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Polynesian Pili Nuts

Polynesian Pili NutThe following information is for education only and is not meant to diagnose, prescribe, or treat illness.

The tasty and nutritionally rich pili nuts have long been considered a valuable addition to the diet of Pacific people. Luckily, in recent years, people from all over the world have become interested in this truly versatile ingredient that can spice up a variety of foods.

In this YouTube video Matt & Angela from The Raw Food World show you what the Polynesian pili nuts look like, plus they discuss a little about their nutritional value, and about the creamy, smooth consistency of the nuts when they are blended.

Where does the pili nut come from?

Harvested from tall, evergreen trees native to the Philippines known as pili trees (Canarium Ovatum), the delicate kernel is cased in a hard shell and borne in a fleshy and fibrous drupe. Pili fruits are easily recognizable when ripe by their dark, thick skin.

This precious nut appears to have an extended history as a food item, yet unfortunately, most of it remains undocumented. While it continued to be a mere garden plant for many generations, and was scantily cultivated, modern awareness of its health benefits coupled with its unique, nutty flavor and rich, oily texture have eventually led to the successful commercial cultivation of the pili nut.

What are the health benefits of consuming pili nuts?

The wonderful pili nuts will not only delight your taste buds with their ample flavor, but will also fortify your body. They can provide significant amounts of essential fats, complete protein, vital electrolytes, such as sodium, magnesium, and potassium, as well as calcium and phosphorus, which are crucial to the formation and maintenance of bone tissue. Healthy, essential fats support a healthy heart, lower blood cholesterol and help eliminate plaque that builds inside arteries. Moreover, the complete protein content is a notable bonus for vegans who are looking for ways to increase their essential amino acids intake and protect their muscle tissue. And last but not least, its rich mineral content may help regulate your body's internal environment and keep your organs functioning within optimum ranges.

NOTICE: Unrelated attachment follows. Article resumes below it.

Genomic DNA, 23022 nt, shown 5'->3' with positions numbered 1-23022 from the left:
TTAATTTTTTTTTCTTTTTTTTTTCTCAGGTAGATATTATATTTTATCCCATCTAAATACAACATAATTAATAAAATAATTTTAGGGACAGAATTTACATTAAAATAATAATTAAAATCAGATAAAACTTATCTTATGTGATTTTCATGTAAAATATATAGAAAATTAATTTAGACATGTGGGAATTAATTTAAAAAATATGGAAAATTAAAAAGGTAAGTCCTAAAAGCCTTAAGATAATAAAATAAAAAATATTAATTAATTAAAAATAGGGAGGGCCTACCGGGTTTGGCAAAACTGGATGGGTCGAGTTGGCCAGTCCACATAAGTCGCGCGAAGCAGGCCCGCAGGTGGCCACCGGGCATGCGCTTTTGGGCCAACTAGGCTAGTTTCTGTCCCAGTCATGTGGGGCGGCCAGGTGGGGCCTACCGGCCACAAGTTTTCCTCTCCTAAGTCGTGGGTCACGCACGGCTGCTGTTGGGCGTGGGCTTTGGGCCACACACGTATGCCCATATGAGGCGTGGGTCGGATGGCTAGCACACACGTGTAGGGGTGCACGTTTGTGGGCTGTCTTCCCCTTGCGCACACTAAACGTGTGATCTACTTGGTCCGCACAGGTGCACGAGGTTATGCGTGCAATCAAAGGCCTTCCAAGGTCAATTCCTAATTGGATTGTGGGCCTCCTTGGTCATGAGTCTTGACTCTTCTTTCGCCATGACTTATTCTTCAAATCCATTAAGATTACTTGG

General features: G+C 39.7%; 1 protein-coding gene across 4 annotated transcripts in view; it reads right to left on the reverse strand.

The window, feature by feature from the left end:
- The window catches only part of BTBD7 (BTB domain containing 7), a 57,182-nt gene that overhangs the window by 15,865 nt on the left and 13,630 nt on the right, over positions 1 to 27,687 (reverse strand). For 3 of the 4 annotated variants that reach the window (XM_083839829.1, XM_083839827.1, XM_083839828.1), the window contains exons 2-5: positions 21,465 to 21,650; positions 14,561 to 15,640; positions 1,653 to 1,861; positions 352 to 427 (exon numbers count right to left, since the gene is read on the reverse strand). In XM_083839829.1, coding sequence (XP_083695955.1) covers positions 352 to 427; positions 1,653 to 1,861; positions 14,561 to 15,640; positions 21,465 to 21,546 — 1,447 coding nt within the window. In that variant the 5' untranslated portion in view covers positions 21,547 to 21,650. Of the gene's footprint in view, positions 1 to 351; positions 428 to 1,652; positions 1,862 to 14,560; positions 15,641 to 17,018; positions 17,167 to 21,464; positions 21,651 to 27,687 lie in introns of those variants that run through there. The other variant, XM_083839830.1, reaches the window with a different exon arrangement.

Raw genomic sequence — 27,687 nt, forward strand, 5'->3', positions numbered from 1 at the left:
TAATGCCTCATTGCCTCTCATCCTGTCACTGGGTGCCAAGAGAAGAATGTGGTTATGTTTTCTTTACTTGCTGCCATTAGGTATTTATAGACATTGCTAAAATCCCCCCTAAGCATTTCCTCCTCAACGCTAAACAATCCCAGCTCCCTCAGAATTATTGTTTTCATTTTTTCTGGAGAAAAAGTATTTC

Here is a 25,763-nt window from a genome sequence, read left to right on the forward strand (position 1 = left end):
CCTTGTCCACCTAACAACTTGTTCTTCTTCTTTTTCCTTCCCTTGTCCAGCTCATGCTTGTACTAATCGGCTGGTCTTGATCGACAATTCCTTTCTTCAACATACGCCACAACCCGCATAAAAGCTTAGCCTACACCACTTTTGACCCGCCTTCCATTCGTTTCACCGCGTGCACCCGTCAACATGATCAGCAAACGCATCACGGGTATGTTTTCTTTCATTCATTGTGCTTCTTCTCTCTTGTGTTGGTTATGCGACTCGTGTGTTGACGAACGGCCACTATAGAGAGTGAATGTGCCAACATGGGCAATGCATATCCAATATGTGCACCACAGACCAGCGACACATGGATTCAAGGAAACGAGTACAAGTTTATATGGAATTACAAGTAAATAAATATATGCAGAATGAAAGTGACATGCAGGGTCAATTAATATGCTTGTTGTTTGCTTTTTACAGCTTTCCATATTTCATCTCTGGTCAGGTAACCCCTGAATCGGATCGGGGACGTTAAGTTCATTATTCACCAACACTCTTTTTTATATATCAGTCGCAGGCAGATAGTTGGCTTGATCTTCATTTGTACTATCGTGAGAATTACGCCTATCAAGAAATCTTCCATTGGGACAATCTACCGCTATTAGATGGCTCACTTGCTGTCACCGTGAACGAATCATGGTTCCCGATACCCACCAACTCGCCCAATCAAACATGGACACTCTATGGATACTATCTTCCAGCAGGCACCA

In this YouTube video Matt & Angela talk more about the consistency of the nuts when used in elixirs and green smoothies, etc. They talk about using a countertop stone grinder to make pili nut butter, and that because of the pili's high oil content the nut butter looks like a spreadable chocolate sauce when at room temperature and a little like Nutella when hardened. They compare it's changing consistency to how coconut oil changes consistency based on the temperature.

How do we eat the pili nut?

Crispy when roasted, smooth and rich when raw, pili nuts are an important ingredient in many oriental desserts. While they can be consumed as they are or added to virtually any kind of bakery product to improve taste and texture, the people of the Philippines use pili nuts as a major ingredient in a traditional Christmas cake known as "bobengka". The Chinese use the delicious nut to prepare "mooncake", a festive sweet very popular during the Moon festival, which occurs in Mid-Autumn.

Raw foodists worldwide, grind pili nuts to prepare a healthy alternative to dark chocolate. They can add a savory, nutty edge to raw banana ice-cream, being a gratifying and nutritionally denser replacement for almonds. Raw pili can have purgative effects, and that makes it a great choice for people undergoing a detox. Pili nut chocolate crunch, pili butter spread, pili tart, pili nut candy, pili nut brittle are just a few of the many tempting and ingenious desserts that will explore the great culinary potential of this oil-rich nutrient-dense nut.

You can get Polynesian Pili Nuts right now at The Raw Food World by clicking HERE!

The above information is for education only and is not meant to diagnose, prescribe, or treat illness. It is valuable to seek the advice of an alternative health care professional before making any changes. The statements above have not been evaluated by the FDA (or your country's equivalent). Any products mentioned are not intended to diagnose, treat, cure or prevent any disease.

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